Adam Deacon thought he'd 'lost it' due to mental health issues
- Bang Showbiz
- 8 July 2021
'Doctors' actor Adam Deacon admits he thought he'd "lost it completely" due to his mental health issues
Adam Deacon thought he had "lost it completely" due to his mental health issues.
The 38-year-old actor – who appeared in BBC medical soap 'Doctors' earlier this year – has opened up on his recovery after he was sectioned under the Mental Health Act in 2015 following a breakdown.
Speaking at the Sapper Support charity event, he told BANG Showbiz: "It’s not always pretty, sometimes it can be ugly – I’ve been there – but we shouldn’t shy away from that.
"We need to embrace everything, the nasty inside, as well; the kind of – the stuff that doesn’t look so good.
"We need to see that – to see it for what it is and understand that we can all be there, anyone can lose their mind at any time – and they can get it back as well, which is so positive, which, I didn’t realise that.
"I thought, I lost it completely, and wasn’t ever going to get it back, and then you can. Before you know it you’re directing again, you’re just back being creative, it feels amazing."
The 'Kidulthood' and 'Adulthood' actor recently announced he will be produce, direct and star in upcoming urban action comedy 'Sumotherhood'.
Reflecting on the project, he added: "It feels amazing. It’s been such a journey to kind of get here.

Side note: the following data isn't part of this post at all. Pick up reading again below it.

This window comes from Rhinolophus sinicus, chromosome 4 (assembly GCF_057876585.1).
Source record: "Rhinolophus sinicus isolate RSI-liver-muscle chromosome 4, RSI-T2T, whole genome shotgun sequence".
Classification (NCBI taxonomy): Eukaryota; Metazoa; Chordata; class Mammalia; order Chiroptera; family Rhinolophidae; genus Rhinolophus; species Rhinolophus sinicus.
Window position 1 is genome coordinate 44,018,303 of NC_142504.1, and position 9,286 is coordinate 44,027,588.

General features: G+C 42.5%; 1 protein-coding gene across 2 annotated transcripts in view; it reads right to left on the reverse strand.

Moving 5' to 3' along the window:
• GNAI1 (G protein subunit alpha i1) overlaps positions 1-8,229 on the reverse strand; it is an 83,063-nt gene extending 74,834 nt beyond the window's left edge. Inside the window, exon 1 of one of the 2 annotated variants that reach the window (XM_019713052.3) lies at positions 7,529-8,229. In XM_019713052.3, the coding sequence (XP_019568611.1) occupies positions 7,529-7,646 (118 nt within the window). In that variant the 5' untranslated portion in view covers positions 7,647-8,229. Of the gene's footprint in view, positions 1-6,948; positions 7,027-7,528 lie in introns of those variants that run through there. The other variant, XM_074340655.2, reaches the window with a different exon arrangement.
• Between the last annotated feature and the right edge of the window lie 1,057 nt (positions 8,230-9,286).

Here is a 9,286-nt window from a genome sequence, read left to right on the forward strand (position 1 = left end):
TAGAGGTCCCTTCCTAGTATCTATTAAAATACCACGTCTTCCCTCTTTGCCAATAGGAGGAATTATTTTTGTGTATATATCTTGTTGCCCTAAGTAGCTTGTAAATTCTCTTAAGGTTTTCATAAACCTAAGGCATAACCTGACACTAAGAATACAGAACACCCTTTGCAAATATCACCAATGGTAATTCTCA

"Literally we had this idea six years ago to make the comedy we’re about to make, and it’s been such a journey, kind of so many times we thought we were going to make it and it didn’t happen, and just being able to do it now feels amazing.
"We’re trying to do something different, we’re trying to mix action with comedy this time, and just raise the levels from where 'Anuvahood' was 12 years ago."
And after his comeback, Adam – who has trained to be a mental health support worker at the same NHS hospital where he was sectioned – has called for an end to stigma surrounding PTSD and other mental health issues.
He said: "Every company, every industry has their statements, they have their hashtags, but we actually need to start making real change and listening to people’s stories, what they go through, and have organisations change the way they – for ‘mental health’ not to be such a big thing, it should not be a big thing.
"We have time off if you break your leg, we have time off if you get the flu – if someone needs a bit of time off because of their mind, they need time off because of their mind! It shouldn’t be looked down upon."
For more information of Sapper Support and their support PTSD Lanyard go to: www.sappersupport.com.